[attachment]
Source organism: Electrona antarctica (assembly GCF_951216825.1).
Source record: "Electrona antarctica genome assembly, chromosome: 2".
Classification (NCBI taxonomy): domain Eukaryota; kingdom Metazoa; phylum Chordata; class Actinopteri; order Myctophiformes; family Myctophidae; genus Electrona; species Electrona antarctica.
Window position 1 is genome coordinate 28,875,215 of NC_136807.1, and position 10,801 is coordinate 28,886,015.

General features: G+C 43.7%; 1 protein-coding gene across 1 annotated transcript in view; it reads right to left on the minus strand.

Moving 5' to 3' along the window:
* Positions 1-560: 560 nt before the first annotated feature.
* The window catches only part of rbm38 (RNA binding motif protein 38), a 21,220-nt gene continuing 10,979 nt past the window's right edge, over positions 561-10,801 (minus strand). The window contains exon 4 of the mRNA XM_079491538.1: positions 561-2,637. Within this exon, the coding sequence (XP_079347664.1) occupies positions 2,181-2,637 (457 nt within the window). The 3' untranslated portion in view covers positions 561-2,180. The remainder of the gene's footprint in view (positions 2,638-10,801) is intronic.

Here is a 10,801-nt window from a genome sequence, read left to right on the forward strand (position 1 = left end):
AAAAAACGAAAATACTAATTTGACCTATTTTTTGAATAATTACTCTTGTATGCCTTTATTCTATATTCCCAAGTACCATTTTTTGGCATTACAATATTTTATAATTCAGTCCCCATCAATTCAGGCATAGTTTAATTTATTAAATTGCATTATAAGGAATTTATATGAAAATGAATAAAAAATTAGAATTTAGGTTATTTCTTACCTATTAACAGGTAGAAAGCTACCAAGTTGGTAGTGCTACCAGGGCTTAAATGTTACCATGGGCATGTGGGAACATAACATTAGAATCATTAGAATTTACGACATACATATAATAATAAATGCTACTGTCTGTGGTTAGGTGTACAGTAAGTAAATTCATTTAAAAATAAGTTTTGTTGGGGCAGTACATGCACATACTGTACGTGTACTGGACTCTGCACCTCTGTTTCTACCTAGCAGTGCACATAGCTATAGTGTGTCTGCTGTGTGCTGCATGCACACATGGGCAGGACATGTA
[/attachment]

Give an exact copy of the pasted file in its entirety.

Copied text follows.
Source organism: Electrona antarctica (assembly GCF_951216825.1).
Source record: "Electrona antarctica genome assembly, chromosome: 2".
Classification (NCBI taxonomy): domain Eukaryota; kingdom Metazoa; phylum Chordata; class Actinopteri; order Myctophiformes; family Myctophidae; genus Electrona; species Electrona antarctica.
Window position 1 is genome coordinate 28,875,215 of NC_136807.1, and position 10,801 is coordinate 28,886,015.

General features: G+C 43.7%; 1 protein-coding gene across 1 annotated transcript in view; it reads right to left on the minus strand.

Moving 5' to 3' along the window:
* Positions 1-560: 560 nt before the first annotated feature.
* The window catches only part of rbm38 (RNA binding motif protein 38), a 21,220-nt gene continuing 10,979 nt past the window's right edge, over positions 561-10,801 (minus strand). The window contains exon 4 of the mRNA XM_079491538.1: positions 561-2,637. Within this exon, the coding sequence (XP_079347664.1) occupies positions 2,181-2,637 (457 nt within the window). The 3' untranslated portion in view covers positions 561-2,180. The remainder of the gene's footprint in view (positions 2,638-10,801) is intronic.

Here is a 10,801-nt window from a genome sequence, read left to right on the forward strand (position 1 = left end):
AAAAAACGAAAATACTAATTTGACCTATTTTTTGAATAATTACTCTTGTATGCCTTTATTCTATATTCCCAAGTACCATTTTTTGGCATTACAATATTTTATAATTCAGTCCCCATCAATTCAGGCATAGTTTAATTTATTAAATTGCATTATAAGGAATTTATATGAAAATGAATAAAAAATTAGAATTTAGGTTATTTCTTACCTATTAACAGGTAGAAAGCTACCAAGTTGGTAGTGCTACCAGGGCTTAAATGTTACCATGGGCATGTGGGAACATAACATTAGAATCATTAGAATTTACGACATACATATAATAATAAATGCTACTGTCTGTGGTTAGGTGTACAGTAAGTAAATTCATTTAAAAATAAGTTTTGTTGGGGCAGTACATGCACATACTGTACGTGTACTGGACTCTGCACCTCTGTTTCTACCTAGCAGTGCACATAGCTATAGTGTGTCTGCTGTGTGCTGCATGCACACATGGGCAGGACATGTA